Yes, as Steve said there is no secret to thinning. I start with a 50/50 mix, or 1:1 if you prefer, of paint and thinner. Don't worry if it is not exact. Anything close to this will spray well, but get out a scrap body, or just some use plastic pop bottles, and experiment with thinner and thicker mixtures and see what happens. For experimentation purposes, don't be afraid to go to extremes. It's all a learning experience.
Also, your single action Paasche is capable of doing an excellent paint job. It is not necessary to go to a dual action airbrush.
Now, I am not the best to give advice. I have been painting (airbrushing) for decades and my paint generally sucks. I definately adhere to the method of; If you can't paint, get good at polishing. As such I won't give specific tips on painting technique lest I should steer you wrong, but I want to say that there are other parameters that effect paint job quality other then thinning. Important factors include air pressure, spraying distance from the model, speed at which you move the airbrush, the method in which the coats of paint are laid down (starting with mist coats, etc), and airbrush maintenance & condition. Experiment with these parameters, or at least seek/heed the advice that good painters suggest on these elements.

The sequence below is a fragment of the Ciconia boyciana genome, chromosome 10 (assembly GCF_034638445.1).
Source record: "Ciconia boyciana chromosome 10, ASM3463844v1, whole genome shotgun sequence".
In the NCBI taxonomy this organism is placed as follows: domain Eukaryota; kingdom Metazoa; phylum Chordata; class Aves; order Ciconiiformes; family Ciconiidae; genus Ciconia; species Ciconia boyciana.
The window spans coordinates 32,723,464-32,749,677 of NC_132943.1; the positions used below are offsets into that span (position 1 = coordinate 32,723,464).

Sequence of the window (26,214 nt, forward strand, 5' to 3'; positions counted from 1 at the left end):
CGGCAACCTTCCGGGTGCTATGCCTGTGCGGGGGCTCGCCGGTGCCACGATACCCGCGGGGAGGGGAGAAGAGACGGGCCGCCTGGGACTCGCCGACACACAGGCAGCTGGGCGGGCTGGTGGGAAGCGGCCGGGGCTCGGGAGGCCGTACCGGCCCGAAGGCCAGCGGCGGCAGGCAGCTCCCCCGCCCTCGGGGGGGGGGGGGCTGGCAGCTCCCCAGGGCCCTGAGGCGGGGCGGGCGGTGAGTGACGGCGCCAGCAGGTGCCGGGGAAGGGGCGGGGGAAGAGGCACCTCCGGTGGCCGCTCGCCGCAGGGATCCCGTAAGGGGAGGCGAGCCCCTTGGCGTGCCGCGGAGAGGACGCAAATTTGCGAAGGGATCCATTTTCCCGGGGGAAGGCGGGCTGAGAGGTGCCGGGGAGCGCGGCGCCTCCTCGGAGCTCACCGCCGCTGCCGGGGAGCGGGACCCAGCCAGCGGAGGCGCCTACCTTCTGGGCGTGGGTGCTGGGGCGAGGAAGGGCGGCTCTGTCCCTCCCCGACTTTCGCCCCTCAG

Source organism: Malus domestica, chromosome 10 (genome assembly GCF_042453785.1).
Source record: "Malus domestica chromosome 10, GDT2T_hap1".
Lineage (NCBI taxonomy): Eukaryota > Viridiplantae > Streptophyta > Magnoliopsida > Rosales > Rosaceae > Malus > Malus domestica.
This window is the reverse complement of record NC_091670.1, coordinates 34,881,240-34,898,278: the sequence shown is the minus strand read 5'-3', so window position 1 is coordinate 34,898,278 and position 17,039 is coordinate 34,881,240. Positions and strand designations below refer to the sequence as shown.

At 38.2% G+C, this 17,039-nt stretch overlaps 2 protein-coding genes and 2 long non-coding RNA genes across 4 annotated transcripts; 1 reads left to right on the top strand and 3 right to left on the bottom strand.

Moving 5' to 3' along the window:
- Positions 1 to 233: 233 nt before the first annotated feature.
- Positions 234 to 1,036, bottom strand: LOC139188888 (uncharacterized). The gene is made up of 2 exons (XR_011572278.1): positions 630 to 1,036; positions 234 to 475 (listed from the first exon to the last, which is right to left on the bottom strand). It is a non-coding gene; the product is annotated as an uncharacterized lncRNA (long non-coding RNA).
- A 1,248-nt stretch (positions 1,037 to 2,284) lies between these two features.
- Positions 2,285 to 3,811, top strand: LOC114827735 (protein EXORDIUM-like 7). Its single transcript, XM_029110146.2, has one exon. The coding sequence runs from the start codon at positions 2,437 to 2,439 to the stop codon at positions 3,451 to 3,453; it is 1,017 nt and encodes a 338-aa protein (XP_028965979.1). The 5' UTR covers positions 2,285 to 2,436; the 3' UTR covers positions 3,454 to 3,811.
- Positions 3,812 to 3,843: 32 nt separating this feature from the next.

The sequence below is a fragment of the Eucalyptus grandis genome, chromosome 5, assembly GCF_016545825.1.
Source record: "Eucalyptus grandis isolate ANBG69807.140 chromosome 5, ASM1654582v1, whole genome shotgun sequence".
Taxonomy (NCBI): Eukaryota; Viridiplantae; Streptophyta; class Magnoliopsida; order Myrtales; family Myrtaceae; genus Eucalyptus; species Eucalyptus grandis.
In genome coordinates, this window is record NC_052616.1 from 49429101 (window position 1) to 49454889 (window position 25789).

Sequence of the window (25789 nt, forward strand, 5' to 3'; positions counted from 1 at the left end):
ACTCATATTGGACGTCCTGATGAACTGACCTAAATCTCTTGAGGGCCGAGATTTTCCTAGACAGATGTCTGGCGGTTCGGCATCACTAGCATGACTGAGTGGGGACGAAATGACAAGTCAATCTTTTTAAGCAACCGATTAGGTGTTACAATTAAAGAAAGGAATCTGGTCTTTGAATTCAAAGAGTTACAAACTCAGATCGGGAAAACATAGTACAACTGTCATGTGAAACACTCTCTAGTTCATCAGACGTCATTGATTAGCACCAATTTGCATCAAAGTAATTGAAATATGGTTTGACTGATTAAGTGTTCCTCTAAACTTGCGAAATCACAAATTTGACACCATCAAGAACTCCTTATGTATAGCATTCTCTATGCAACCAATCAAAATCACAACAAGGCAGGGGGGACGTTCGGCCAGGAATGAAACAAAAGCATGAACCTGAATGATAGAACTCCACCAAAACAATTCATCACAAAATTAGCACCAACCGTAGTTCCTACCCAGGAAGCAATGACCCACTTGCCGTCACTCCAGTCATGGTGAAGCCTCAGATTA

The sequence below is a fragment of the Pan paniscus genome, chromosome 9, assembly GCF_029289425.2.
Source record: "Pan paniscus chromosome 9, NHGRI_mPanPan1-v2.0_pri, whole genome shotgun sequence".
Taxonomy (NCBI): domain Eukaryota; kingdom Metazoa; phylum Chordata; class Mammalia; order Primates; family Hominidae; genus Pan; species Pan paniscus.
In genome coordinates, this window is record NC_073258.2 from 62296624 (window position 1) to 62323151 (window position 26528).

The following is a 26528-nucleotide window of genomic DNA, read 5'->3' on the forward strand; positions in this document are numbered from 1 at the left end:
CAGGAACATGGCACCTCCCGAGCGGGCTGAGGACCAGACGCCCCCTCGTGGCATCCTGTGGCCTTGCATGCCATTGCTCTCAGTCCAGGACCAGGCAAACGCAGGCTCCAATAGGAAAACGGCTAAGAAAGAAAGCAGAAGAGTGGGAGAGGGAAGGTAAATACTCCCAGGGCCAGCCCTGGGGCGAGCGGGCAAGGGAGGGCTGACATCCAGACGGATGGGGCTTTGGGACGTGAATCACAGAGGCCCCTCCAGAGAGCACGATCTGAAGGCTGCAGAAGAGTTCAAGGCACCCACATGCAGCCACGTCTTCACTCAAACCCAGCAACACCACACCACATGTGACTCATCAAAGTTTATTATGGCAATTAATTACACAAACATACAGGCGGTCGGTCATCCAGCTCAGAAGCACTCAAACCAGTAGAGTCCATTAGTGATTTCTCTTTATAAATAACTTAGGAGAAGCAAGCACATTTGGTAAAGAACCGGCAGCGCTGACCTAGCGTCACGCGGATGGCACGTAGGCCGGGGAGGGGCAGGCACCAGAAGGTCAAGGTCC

Youtube vids are a good place to start. There is a model paint DVD by Don Yost that many modellers claim has helped them to learn how to apply good paint (I have not seen it myself). And despite your success in mastering the airbrush, I will still encourage you to develope polishing skills for excellent results.